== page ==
History of the city of Sofia

The city of Sofia is one of the oldest cities in Europe. ‘Sofia’ is in fact the city’s fifth name-after Serdica, Ulpia Serdica, Sredetz and Triaditza. There is data on Serdica’s existence 5,000 years ago, and the earliest written evidence for residents on the lands of Serdica date back to the middle of the first millennium bc.’ Serdica’ (the emphasis being on the first syllable) is the oldest-known name of the town; it originates from ‘Serdi’- one of the 22 Thracian tribes that formed the numerous Thracian people.

old sofia

Located in the fertile Sofia valley, in the middle of the Balkan Peninsula, on the strategic crossroads between east and west, the town was an attractive centre for many tribes, nations, travellers and conquerors. This was why it repeatedly experienced periods of upheaval and decay, but always managed to revive anew from the ashes. Serdica reached its peak under Emperor Constantine the Great (306-337 ad).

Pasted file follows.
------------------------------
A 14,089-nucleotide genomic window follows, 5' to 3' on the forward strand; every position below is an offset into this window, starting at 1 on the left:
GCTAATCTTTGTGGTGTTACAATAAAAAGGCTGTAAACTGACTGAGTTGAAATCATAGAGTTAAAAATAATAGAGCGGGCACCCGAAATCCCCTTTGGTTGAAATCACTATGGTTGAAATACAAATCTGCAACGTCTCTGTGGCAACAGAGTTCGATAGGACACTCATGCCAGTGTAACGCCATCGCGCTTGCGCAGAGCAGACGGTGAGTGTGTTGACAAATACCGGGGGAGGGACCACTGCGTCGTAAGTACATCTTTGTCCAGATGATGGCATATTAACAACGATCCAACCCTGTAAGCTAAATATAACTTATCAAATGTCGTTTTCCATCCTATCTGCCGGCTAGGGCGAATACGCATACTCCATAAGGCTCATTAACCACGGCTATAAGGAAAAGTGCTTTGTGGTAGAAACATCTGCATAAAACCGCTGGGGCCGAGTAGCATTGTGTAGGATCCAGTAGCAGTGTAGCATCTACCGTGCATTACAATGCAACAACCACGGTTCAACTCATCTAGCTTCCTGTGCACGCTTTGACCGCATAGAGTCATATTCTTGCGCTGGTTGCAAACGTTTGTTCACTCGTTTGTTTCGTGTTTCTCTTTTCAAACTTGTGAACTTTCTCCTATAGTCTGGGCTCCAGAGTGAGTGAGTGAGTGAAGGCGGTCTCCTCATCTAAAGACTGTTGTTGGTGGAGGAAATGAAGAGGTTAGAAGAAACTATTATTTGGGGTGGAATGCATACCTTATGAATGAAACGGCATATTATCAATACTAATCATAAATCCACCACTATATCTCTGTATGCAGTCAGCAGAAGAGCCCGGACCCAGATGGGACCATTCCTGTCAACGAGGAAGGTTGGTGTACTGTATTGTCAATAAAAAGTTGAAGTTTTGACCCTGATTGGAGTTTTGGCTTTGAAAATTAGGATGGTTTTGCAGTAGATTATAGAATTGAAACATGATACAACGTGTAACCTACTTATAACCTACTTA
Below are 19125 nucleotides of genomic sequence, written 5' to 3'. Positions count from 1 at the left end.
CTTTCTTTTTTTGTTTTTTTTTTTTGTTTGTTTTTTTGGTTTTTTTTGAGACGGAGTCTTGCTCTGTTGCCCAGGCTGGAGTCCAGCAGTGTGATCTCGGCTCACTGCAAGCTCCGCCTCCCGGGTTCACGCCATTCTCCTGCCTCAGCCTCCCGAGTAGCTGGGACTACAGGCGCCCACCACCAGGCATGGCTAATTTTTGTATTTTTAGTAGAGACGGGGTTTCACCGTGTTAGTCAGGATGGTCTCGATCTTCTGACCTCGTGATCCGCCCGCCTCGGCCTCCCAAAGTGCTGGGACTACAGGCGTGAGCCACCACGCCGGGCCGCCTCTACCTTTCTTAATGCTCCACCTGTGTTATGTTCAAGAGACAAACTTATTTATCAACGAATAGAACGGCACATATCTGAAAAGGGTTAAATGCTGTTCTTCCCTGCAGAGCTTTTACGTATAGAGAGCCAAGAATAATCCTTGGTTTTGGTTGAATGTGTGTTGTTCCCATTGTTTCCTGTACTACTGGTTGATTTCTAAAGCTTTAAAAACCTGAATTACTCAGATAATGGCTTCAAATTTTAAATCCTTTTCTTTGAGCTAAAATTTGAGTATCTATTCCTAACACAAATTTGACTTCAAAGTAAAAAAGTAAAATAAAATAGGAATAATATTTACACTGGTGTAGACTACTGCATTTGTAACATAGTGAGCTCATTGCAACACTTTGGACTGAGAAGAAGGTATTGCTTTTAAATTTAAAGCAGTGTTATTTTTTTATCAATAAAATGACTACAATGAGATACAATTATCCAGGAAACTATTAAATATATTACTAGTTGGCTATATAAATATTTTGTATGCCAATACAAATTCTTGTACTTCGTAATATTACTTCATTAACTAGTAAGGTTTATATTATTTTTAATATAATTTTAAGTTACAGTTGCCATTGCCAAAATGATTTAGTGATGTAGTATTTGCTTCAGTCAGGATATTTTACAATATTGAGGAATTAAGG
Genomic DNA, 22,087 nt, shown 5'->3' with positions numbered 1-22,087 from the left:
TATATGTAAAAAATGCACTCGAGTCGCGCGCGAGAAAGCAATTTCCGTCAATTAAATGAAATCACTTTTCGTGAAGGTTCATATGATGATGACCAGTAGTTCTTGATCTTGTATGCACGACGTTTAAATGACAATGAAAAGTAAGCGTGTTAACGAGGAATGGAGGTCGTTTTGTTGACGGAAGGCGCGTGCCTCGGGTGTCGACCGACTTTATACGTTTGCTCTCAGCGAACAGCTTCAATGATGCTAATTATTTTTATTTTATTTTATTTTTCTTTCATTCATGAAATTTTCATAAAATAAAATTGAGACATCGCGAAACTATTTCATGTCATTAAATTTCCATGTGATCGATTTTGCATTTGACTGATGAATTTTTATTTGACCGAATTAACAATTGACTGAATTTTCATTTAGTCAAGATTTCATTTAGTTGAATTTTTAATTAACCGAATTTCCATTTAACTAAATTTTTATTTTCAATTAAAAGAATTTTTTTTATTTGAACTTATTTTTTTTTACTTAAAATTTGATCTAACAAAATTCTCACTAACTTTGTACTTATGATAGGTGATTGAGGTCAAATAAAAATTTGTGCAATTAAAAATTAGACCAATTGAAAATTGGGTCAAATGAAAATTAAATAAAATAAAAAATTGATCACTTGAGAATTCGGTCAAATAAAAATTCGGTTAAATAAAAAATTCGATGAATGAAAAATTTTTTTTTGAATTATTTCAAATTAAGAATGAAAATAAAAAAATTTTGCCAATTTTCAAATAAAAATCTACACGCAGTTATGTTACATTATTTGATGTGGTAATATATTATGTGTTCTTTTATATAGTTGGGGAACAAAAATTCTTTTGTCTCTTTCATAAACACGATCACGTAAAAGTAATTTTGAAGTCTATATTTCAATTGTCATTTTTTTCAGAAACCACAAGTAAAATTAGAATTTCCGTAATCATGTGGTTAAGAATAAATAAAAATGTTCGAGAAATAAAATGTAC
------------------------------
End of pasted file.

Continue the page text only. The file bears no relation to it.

In the 6th and 7th centuries Slavonic tribes started settling in the Balkans and on the Sofia plain. In 809 the Bulgarian Khan Krum besieged and took Serdica. Ever since then the town linked its fate with the Bulgarian state. In the late 9th century the town assumed the Slavonic name ‘Sredetz’, meaning’in the middle’ (of the Balkan Peninsula).

At the end of 14th century the town Sredetz assumed the name Sofia. This name was linked with the largest and most beautiful church of the time -St Sofia. During the Ottoman rule the town was the capital of the Rumelian region, encompassing almost all the territory of the Balkan Peninsula. The St Petka Samardjiiska Church (in the subway in front of TSUM by the Sheraton Hotel) and the St Spas (Ascension) Church (within the architectural ensemble of Bulbank headquarters) have been preserved from that period.

Sofia was proclaimed capital of Bulgaria after the Liberation from the Turks with a decree by the first Bulgarian prince Alexander Battenberg on 3 April 879. Within a decade the city’s outlook changed from an oriental outpost to being a European city. Today many streets, buildings, parks and even whole neighbourhoods preserve the architectural style of the turn of the 20th century.

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